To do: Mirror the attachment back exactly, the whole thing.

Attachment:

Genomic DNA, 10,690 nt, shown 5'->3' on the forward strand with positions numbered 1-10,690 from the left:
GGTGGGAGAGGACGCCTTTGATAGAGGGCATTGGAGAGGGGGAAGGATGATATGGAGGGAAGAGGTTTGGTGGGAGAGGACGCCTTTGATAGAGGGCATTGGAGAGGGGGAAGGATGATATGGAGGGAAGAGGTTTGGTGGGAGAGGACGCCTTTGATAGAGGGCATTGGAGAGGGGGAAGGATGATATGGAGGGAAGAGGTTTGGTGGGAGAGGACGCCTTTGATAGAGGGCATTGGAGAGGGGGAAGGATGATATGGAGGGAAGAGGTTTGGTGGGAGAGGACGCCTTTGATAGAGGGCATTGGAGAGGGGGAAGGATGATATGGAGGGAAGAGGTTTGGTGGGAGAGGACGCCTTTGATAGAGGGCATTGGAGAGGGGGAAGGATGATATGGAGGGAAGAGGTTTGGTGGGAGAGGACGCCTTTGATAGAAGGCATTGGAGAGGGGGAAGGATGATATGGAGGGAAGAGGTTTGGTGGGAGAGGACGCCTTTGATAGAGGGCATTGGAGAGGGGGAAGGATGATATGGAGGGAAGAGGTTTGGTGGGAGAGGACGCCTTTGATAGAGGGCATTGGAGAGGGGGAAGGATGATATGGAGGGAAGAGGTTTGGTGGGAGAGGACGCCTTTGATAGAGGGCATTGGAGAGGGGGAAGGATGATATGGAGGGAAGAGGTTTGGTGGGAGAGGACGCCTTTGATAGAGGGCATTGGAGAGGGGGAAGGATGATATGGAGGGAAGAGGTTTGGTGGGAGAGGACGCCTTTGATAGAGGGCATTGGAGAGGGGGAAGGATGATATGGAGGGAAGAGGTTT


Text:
Genomic DNA, 10,690 nt, shown 5'->3' on the forward strand with positions numbered 1-10,690 from the left:
GGTGGGAGAGGACGCCTTTGATAGAGGGCATTGGAGAGGGGGAAGGATGATATGGAGGGAAGAGGTTTGGTGGGAGAGGACGCCTTTGATAGAGGGCATTGGAGAGGGGGAAGGATGATATGGAGGGAAGAGGTTTGGTGGGAGAGGACGCCTTTGATAGAGGGCATTGGAGAGGGGGAAGGATGATATGGAGGGAAGAGGTTTGGTGGGAGAGGACGCCTTTGATAGAGGGCATTGGAGAGGGGGAAGGATGATATGGAGGGAAGAGGTTTGGTGGGAGAGGACGCCTTTGATAGAGGGCATTGGAGAGGGGGAAGGATGATATGGAGGGAAGAGGTTTGGTGGGAGAGGACGCCTTTGATAGAGGGCATTGGAGAGGGGGAAGGATGATATGGAGGGAAGAGGTTTGGTGGGAGAGGACGCCTTTGATAGAAGGCATTGGAGAGGGGGAAGGATGATATGGAGGGAAGAGGTTTGGTGGGAGAGGACGCCTTTGATAGAGGGCATTGGAGAGGGGGAAGGATGATATGGAGGGAAGAGGTTTGGTGGGAGAGGACGCCTTTGATAGAGGGCATTGGAGAGGGGGAAGGATGATATGGAGGGAAGAGGTTTGGTGGGAGAGGACGCCTTTGATAGAGGGCATTGGAGAGGGGGAAGGATGATATGGAGGGAAGAGGTTTGGTGGGAGAGGACGCCTTTGATAGAGGGCATTGGAGAGGGGGAAGGATGATATGGAGGGAAGAGGTTTGGTGGGAGAGGACGCCTTTGATAGAGGGCATTGGAGAGGGGGAAGGATGATATGGAGGGAAGAGGTTT